Address for correspondence: Carl J. Lavie, MD, FACC, FACP, FCCP, Exercise Laboratories, John Ochsner Heart and Vascular Institute, Ochsner Clinical School — University of Queensland School of Medicine, 1514 Jefferson Highway, New Orleans, LA 70121-2483; E-mail:

Substantial evidence suggests that obesity takes a “heavy” toll on overall health and, especially, on the cardiovascular (CV) disease (CVD) risk factors and increases the prevalence of overall CVD events and mortality (29,32). Increases in body weight typically increase levels of arterial blood pressure, which adversely impact CV structure and function, including left ventricular hypertrophy (2,3,29,32). Obesity also increases the resistance to the actions of insulin, leading to an increased prevalence of impaired fasting glucose, metabolic syndrome, and type 2 diabetes mellitus; it also adversely impacts lipids and is linked to inflammation and leads to additional physical inactivity, all of which worsen overall CV risk (2,25,29,32).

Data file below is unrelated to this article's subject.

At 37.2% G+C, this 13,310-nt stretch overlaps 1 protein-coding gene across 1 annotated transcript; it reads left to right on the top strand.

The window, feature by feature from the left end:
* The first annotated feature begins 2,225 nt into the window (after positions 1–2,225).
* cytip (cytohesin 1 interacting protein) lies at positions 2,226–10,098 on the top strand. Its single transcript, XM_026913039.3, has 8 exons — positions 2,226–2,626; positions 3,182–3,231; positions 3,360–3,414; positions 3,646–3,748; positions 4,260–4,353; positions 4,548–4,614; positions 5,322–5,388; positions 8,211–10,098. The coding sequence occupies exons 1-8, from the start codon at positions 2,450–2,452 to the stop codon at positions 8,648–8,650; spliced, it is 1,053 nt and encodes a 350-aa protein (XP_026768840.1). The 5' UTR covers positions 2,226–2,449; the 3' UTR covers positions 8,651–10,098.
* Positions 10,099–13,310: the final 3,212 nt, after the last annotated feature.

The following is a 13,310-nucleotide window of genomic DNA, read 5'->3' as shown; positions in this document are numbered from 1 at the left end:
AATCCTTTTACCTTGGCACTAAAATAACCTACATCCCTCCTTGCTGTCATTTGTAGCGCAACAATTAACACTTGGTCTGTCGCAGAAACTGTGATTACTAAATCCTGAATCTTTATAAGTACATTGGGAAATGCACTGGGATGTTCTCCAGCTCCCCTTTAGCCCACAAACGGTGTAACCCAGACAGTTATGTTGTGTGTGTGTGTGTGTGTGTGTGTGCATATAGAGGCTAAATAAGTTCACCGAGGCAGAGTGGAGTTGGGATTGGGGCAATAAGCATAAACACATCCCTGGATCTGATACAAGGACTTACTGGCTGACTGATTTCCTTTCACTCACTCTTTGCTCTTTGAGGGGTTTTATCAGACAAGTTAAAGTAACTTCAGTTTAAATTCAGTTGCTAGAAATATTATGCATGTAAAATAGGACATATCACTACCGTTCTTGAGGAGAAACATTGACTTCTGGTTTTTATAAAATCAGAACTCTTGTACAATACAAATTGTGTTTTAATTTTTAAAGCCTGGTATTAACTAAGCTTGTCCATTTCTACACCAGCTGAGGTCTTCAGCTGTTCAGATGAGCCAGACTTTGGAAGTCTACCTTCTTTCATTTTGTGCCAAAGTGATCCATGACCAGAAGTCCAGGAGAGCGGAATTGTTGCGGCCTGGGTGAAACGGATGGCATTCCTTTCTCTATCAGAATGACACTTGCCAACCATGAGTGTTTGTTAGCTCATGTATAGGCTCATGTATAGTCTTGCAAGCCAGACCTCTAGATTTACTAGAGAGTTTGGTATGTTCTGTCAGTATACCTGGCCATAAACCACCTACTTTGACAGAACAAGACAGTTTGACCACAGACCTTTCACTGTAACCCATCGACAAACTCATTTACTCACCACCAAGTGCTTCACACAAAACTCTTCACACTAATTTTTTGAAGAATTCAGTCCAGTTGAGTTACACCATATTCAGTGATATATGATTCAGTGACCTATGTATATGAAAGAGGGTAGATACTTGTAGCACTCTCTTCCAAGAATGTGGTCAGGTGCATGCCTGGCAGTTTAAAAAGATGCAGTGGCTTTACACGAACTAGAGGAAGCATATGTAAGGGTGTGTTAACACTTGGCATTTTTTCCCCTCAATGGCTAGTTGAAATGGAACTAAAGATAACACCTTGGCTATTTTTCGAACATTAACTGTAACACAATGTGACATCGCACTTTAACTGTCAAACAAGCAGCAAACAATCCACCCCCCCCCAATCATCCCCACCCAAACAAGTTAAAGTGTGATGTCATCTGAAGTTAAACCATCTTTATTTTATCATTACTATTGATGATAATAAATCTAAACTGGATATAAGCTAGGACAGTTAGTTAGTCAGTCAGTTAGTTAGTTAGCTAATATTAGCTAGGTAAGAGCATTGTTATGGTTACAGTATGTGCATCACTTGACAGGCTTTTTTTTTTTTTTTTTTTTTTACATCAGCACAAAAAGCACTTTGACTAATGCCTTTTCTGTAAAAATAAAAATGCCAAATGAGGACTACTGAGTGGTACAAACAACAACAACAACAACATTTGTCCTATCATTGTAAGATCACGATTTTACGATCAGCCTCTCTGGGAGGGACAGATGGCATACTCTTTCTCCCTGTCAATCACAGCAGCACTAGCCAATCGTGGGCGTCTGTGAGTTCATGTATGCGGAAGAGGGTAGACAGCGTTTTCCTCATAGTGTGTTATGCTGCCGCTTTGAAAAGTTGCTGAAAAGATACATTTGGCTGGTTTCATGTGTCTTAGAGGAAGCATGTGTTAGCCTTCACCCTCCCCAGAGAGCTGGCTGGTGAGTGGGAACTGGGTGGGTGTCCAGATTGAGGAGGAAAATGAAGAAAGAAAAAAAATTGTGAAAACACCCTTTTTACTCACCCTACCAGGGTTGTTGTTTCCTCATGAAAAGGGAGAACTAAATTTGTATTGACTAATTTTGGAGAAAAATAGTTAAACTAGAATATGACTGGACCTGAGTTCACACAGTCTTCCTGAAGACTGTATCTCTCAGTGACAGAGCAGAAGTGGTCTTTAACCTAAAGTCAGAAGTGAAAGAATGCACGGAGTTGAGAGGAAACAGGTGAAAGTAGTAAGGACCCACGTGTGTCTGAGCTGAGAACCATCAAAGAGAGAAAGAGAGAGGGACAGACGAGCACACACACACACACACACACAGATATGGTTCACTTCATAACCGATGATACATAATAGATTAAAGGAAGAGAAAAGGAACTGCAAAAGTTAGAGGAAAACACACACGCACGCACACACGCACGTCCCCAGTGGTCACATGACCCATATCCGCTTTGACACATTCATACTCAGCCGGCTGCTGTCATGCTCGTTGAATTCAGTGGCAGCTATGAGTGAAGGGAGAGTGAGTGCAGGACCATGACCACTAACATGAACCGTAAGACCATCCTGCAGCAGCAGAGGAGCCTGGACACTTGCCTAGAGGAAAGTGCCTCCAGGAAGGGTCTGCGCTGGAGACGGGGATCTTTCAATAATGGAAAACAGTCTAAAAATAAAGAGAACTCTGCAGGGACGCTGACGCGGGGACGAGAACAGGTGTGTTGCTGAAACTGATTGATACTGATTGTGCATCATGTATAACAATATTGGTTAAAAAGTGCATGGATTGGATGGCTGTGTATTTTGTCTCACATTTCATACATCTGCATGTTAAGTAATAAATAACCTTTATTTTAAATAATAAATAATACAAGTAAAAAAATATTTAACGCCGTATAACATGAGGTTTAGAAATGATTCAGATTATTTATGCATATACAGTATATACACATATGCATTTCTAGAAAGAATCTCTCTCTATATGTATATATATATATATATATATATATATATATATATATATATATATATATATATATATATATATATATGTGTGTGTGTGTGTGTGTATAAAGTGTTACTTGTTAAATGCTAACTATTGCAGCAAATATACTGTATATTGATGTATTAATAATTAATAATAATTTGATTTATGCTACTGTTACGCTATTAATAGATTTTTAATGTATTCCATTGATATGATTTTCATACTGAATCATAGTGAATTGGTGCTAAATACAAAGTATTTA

Considering the adverse effects that obesity has on CV risk factors and on CV structure and function, including adversely affecting systolic, and especially, diastolic ventricular function, it is not surprising that almost all CVD are increased in the setting of obesity, including hypertension (HTN), coronary heart disease (CHD), heart failure (HF), atrial fibrillation (AF), peripheral arterial disease (PAD), as well as many other CVD (2,25,29,32). Additionally obesity adversely impacts other potentially important aspects of chronic health, including increasing the risk of certain cancers, arthritic conditions and overall mobility, psychological factors, and overall quality of life (QoL) (20,32). There is no question that efforts to reduce overweight and obesity in the first place would be advantageous for preventing many long-term health consequences.